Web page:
Craig Blankenhorn / HBO

HBO’s The Night Of has been in production for nearly four years, but by grim luck—or, more likely, the intractability of the issues it deals with—it has proven eerily relevant for the summer of 2016. Just as the crime-and-justice miniseries gets around to focusing on Islamophobia while portraying the story of a young Pakistani American accused of murder, real-world headlines about religious hatred seem to support the show’s contention that injustice will only ever perpetuate itself if people don’t rise above their impulses.

Reports say that alleged hate crimes and profiling against Muslims have risen following the 2015 Paris terror attacks. Just in the past week in America: a Lebanese American man was shot and killed on his porch by a neighbor known to have ranted about “dirty Arabs” and “Mooslems”; a rally was held for two Chicago women who said they were assaulted by someone who accused them of being part of ISIS; and an imam and his assistant were murdered in broad daylight in what their community suspects is a hate crime, although police have yet to ascribe a motive to the perpetrator.

That last incident happened in Queens, New York, where The Night Of’s fictional protagonist Nasir Khan (Riz Ahmed) and his hardworking first-generation immigrant family live. In the show’s premiere, Nas was harassed on a Manhattan street by a passersby who called him a terrorist. In the most recent episode, sixth in the eight-part series, viewers learned that Nas’s trial inspired someone to drag a Pakistani driver out of his cab and beat him with a brick—a development that also has parallels in actual news events.

Some critics have wondered whether the show’s portrayal of Islamophobia has been cartoonish. Would, for example, a witness in a murder investigation really be so openly prejudiced as to refer to “this towelhead” in an interview with a detective? But the recent spate of real-world hate crime allegations, and the statements of some Donald Trump supporters this election season, remind that particular bias does frequently get aired without any filter at all.

The Night Of’s insights include pointing out the American tendency to classify entire swaths of the world with one label, erasing enormous ethnic and religious differences to the extent where Sikhs and Hindus are targeted in anti-Muslim crimes. Nas’s lawyer Chandra (Amara Karan) is Indian, but her boss, Alison (Glenne Headly), selects her to work on the case because her ethnicity is “close enough” to Pakistani. In the social backdrop against which the case unfolds, Alison isn’t necessarily wrong: Chandra tells Nas that she, like him, has had to deal with Islamophobia. Even her ally, the lawyer John Stone (John Turturro), assumes she doesn’t drink alcohol. “That’s Muslims,” she replies. “I’ll drink anything.”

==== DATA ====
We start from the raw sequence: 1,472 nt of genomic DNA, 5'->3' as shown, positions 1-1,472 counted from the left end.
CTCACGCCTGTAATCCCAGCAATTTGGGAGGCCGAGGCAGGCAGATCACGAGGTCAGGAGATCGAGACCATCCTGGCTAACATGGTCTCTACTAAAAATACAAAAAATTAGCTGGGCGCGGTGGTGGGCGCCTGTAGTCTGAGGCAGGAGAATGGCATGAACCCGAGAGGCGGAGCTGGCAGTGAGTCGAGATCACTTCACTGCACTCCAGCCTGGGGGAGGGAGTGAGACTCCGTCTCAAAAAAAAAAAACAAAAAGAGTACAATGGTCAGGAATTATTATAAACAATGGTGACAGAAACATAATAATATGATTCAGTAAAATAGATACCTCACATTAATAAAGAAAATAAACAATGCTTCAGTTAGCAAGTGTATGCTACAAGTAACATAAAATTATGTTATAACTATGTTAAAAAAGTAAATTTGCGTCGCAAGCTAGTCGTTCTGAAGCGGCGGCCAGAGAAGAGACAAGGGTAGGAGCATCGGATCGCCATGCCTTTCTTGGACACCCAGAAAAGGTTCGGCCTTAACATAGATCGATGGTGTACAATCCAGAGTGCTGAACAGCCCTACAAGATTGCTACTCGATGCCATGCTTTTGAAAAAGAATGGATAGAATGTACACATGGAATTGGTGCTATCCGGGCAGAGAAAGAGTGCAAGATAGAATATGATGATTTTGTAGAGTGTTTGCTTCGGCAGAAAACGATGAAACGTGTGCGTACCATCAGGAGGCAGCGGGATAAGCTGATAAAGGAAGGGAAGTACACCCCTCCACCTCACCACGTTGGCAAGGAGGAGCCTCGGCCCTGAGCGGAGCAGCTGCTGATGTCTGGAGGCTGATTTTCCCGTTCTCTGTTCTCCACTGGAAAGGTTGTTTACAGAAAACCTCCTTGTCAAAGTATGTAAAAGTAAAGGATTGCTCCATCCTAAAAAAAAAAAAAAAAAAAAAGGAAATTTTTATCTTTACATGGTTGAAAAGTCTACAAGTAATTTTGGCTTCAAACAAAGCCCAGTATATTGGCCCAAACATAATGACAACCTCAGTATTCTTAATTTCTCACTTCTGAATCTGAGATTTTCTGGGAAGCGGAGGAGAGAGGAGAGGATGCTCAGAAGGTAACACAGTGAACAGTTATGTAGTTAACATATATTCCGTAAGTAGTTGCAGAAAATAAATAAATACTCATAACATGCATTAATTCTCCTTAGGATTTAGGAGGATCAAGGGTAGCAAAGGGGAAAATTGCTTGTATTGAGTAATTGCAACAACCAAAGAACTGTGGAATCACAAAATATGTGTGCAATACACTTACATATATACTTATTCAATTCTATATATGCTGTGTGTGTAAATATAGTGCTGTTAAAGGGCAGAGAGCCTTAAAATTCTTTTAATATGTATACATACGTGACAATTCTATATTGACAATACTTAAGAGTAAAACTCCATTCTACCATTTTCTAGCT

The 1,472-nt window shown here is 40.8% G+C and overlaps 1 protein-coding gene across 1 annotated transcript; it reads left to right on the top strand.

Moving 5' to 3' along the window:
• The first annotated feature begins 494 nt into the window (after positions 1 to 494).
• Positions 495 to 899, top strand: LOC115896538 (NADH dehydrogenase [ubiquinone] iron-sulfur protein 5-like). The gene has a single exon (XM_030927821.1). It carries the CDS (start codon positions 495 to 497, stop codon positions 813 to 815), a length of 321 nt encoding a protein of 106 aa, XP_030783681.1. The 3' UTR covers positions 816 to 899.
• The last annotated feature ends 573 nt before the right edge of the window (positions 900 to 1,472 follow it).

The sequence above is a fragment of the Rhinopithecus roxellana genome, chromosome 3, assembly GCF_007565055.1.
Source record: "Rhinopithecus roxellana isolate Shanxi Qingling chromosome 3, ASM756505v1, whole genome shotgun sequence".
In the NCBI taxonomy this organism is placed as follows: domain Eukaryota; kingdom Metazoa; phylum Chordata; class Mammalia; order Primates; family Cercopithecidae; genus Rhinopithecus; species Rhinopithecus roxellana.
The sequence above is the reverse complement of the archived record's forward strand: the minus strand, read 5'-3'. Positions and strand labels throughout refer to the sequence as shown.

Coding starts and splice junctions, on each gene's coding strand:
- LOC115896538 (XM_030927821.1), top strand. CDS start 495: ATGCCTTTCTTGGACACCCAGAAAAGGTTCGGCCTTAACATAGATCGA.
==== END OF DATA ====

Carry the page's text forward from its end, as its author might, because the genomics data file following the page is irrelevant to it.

This latest episode also delved into the long-term effects of living as a feared minority. In high school, it was revealed, Nas threw a classmate down a flight of stairs. Explaining to Chandra what happened, he said, “I was in 5th grade when the towers came down. I didn’t understand why I was getting beat up, why my little brother was, why my dad got jumped in his cab twice. Pakistani kids, North African kids, any type of Muslim, it was a slaughterhouse. You tried to fight back, it only made it worse.”

Nas continued, “I didn’t have a fight with Steve Diaz, I just shoved him down those stairs. Why? Because I just did. I wish I could tell you something else, but I just did it. It was like pushing open a door. You just push it.”

It’s a remarkably frank piece of writing, one that doesn’t point blame but rather sketches a web of recrimination familiar to real cycles of violence: Unthinking cruelty begets unthinking cruelty begets unthinking cruelty, on and on. In this, Islamophobia and its effects are part of The Night Of’s larger exploration of how negative events multiply almost automatically. The exact circumstances around the plot’s inciting murder remain murky, but the chain of events following Nas’s arrest have been meticulously documented to seem near-inevitable. Like clockwork, he’s denied bail and sent to prison. Like clockwork, prison turns him into a criminal. Like clockwork, his family’s lives unravel.

And, like clockwork, a Muslim being accused of murder inspires anti-Muslim crimes around the city. The senselessness of this is profound. Even if Nas did commit murder, it almost certainly wasn’t for religious ideology. Whatever his tendency toward violence may turn out to be, it seems rooted in his mistreatment by society—the exact sort of mistreatment now further perpetuated on other Muslims.

But any grinding chain of causation can be momentarily rerouted, the show suggests, by individual decisions. Sometimes it’s in small ways, like when a police detective gives Nas his asthma inhaler on the night of his arrest. Sometimes it’s in bigger ones, like when Nas ignores Alison’s advice and chooses not to take a very generous plea deal that would force him to falsely confess. These moments bring risk, but also opportunities for grace. When Alison quits because Nas defied her, in step the scrappier John and Chandra, partly out of material need and professional obligation but also, it seems, out of a genuine desire to help.

You wish that such humanity were on display from the employers of Nas’s mother, who fire her because of the murder case. Or the colleagues of Nas’s father, who won’t bargain with him to sell his portion of their taxi medallion to a third party at its full price. But they have a grudge against him, and if the tangle of The Night Of’s plot has made anything clear it’s that grudges—whether based in personal betrayals or prison politics or religious resentment—are nearly unstoppable sources of greater misery.

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